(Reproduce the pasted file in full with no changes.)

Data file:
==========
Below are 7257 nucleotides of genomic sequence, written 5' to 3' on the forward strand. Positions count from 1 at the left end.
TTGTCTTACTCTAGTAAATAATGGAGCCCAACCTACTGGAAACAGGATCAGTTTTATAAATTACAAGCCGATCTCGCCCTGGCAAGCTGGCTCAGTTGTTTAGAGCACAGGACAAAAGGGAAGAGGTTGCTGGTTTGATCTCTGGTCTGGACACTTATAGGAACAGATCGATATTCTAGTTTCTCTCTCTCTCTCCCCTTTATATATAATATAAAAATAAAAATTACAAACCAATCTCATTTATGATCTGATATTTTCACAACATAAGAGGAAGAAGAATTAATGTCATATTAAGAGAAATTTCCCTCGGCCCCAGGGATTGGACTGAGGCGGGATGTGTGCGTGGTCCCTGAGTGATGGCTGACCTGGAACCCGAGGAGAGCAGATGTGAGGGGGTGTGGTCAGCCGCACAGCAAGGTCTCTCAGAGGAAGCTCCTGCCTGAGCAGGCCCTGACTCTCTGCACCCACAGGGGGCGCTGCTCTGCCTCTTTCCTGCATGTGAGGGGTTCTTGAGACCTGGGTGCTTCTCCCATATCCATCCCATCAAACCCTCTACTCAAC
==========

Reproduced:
Below are 7257 nucleotides of genomic sequence, written 5' to 3' on the forward strand. Positions count from 1 at the left end.
TTGTCTTACTCTAGTAAATAATGGAGCCCAACCTACTGGAAACAGGATCAGTTTTATAAATTACAAGCCGATCTCGCCCTGGCAAGCTGGCTCAGTTGTTTAGAGCACAGGACAAAAGGGAAGAGGTTGCTGGTTTGATCTCTGGTCTGGACACTTATAGGAACAGATCGATATTCTAGTTTCTCTCTCTCTCTCCCCTTTATATATAATATAAAAATAAAAATTACAAACCAATCTCATTTATGATCTGATATTTTCACAACATAAGAGGAAGAAGAATTAATGTCATATTAAGAGAAATTTCCCTCGGCCCCAGGGATTGGACTGAGGCGGGATGTGTGCGTGGTCCCTGAGTGATGGCTGACCTGGAACCCGAGGAGAGCAGATGTGAGGGGGTGTGGTCAGCCGCACAGCAAGGTCTCTCAGAGGAAGCTCCTGCCTGAGCAGGCCCTGACTCTCTGCACCCACAGGGGGCGCTGCTCTGCCTCTTTCCTGCATGTGAGGGGTTCTTGAGACCTGGGTGCTTCTCCCATATCCATCCCATCAAACCCTCTACTCAAC